Is Your Backhoe's Blown-Out Hydraulic Cylinder Fixable?

21 November 2022
 Categories: Industrial & Manufacturing, Blog


It's hard to find a piece of construction, industrial, or agricultural equipment that doesn't include some critical hydraulic systems. Backhoes of all shapes and sizes typically use multiple cylinders to control the boom, dipper, and bucket. These components are vital to the tool's operation but vulnerable to damage or normal wear and tear. 

A "blowout" is a common term used to describe a variety of potential failures in these cylinders, usually characterized by escaping hydraulic fluid. Depending on the underlying problem, the machine may stop working immediately or slowly lose power as the hydraulic pressure drops. Whatever the case, repairing the failed cylinder is often a far cheaper option compared to replacement.

How Do You Know If Your Cylinder Requires Repair?

There are sometimes obvious signs of hydraulic cylinder failure, such as large spurts of hydraulic fluid flying from the machine as you try to perform work. Unfortunately, some failures may not produce such dramatic results. If your backhoe loses fluid from a relatively small leak, the fluid may drip down the arm and be challenging to spot from inside the cab.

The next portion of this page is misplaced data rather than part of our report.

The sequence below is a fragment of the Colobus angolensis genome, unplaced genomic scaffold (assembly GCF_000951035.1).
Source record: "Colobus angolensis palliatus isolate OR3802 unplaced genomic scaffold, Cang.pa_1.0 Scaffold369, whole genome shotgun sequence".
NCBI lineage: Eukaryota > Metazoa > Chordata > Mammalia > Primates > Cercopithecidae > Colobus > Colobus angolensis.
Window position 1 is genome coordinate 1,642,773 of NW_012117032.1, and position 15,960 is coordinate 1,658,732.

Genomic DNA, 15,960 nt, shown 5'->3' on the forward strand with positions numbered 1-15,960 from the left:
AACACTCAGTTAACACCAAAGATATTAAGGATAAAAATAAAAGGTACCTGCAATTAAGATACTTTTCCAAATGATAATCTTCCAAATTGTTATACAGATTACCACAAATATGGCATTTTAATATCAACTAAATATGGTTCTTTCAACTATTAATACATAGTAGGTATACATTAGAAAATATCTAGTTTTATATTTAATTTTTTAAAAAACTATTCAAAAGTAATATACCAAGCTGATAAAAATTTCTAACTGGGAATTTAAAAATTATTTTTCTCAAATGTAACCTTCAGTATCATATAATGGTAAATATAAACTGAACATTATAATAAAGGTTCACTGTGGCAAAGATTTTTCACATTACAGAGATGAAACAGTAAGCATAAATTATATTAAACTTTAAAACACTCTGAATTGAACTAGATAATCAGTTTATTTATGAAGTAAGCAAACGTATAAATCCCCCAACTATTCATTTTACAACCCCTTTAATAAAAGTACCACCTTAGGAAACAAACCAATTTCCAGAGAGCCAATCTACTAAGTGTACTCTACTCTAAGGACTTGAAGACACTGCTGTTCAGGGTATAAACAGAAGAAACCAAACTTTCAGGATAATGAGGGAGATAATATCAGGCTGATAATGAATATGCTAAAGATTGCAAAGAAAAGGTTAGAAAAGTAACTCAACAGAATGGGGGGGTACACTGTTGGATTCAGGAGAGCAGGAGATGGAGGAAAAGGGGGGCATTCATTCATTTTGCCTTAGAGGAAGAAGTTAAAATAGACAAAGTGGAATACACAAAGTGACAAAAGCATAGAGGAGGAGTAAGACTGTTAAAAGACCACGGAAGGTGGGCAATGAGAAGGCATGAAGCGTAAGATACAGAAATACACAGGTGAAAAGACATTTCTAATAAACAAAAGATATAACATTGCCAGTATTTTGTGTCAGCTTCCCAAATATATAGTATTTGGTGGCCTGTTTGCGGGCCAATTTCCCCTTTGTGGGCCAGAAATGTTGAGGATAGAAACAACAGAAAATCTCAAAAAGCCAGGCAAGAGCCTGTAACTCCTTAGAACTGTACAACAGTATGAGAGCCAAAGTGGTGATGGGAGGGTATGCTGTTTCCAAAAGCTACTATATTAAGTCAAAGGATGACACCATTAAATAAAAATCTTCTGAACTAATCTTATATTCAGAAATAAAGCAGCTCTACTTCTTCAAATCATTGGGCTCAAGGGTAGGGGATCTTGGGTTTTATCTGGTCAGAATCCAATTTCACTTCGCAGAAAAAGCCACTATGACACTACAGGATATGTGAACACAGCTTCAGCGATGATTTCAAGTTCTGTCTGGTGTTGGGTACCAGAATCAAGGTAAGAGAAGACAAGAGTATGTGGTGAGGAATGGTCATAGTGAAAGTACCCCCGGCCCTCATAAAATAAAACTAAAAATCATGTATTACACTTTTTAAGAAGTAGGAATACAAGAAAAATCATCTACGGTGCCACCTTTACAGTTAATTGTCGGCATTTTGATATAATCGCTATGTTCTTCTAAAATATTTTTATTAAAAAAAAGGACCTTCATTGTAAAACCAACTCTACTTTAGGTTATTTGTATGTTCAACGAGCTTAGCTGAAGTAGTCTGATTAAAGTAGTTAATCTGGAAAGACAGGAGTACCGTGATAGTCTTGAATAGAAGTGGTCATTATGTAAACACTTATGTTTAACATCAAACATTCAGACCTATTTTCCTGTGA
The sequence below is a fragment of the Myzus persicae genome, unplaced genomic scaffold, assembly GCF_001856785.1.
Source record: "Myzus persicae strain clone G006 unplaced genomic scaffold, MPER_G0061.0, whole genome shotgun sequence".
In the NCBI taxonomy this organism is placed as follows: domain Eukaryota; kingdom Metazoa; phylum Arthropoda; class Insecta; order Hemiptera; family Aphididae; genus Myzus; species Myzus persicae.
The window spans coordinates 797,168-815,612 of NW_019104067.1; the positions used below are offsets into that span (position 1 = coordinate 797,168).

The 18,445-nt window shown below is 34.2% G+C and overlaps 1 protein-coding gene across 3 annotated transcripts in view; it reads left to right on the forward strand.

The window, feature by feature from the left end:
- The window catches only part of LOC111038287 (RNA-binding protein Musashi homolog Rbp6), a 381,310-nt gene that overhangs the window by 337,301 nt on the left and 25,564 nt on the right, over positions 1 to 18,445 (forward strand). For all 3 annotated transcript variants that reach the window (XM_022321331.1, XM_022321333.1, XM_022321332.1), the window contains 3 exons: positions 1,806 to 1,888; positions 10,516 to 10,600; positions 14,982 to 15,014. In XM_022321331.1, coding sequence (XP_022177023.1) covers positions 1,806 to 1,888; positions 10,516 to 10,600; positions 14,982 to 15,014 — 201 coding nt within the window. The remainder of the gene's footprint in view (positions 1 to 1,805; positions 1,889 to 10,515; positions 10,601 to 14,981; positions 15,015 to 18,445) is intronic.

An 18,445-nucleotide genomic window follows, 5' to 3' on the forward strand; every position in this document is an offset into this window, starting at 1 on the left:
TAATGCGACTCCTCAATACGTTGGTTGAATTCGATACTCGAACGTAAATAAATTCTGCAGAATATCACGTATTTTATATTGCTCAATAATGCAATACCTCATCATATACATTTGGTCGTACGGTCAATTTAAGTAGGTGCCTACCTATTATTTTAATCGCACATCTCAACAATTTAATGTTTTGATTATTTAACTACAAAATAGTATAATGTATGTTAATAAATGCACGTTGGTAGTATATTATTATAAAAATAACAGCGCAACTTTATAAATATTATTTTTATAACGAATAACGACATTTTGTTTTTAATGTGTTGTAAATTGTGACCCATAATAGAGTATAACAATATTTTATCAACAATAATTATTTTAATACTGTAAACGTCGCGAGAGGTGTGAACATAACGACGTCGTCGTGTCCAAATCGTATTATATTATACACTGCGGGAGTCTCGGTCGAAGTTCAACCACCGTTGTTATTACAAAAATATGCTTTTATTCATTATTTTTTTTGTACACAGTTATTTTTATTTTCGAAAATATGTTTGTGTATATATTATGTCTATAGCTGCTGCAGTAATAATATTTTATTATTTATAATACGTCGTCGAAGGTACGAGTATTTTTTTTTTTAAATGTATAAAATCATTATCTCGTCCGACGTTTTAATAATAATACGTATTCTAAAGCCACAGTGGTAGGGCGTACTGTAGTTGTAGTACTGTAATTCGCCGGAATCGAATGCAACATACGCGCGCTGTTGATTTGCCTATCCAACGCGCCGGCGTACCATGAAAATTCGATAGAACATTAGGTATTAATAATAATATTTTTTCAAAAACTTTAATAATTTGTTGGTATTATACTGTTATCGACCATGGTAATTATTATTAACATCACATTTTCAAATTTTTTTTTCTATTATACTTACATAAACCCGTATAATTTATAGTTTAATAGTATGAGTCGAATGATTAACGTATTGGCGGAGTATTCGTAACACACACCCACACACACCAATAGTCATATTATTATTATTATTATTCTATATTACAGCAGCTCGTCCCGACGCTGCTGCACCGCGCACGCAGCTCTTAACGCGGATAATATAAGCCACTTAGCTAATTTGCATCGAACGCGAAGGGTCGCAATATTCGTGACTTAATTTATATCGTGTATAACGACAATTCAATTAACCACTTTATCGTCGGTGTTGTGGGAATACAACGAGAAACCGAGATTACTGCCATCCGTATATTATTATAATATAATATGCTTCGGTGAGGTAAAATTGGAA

In some cases, leaks can be relatively minor and may not initially produce enough fluid to cause a noticeable drip. It's a good idea to carefully check around the cylinder glands after using your backhoe to look for signs of leakage. Spotting and repairing a leak when it's still barely perceptible is often the best way to avoid causing substantial damage to the cylinder.

Are All Blown-Out Cylinders Repairable?

A cylinder blowout usually means that one or more seals in the cylinder are damaged enough to allow hydraulic fluid to seep out of the system. In most cases, there's no real difference between a major leak and a minor one. Because both typically originate with failing seals, all minor leaks will usually progress into major ones if given enough time.

The good news is that you don't usually need to replace your cylinder because of a leak. A shop with experience in hydraulic systems can disassemble the cylinder, identify the failing seals, and replace them or rebuild the cylinder without requiring a new replacement part. This approach is usually much more cost-effective than buying an entirely new cylinder.

However, addressing any leaks as soon as possible is important. Even minor leaks, especially near the gland seal, can allow dirt and debris to enter the normally sealed barrel. This debris can damage the hydraulic cylinder's piston or even affect other parts of your backhoe's hydraulic system. Quickly identifying and repairing cylinder leaks is the best way to avoid these costly failures.

Contact a local hydraulic cylinder repair service, such as Miller Hydraulics Service, Inc, to learn more.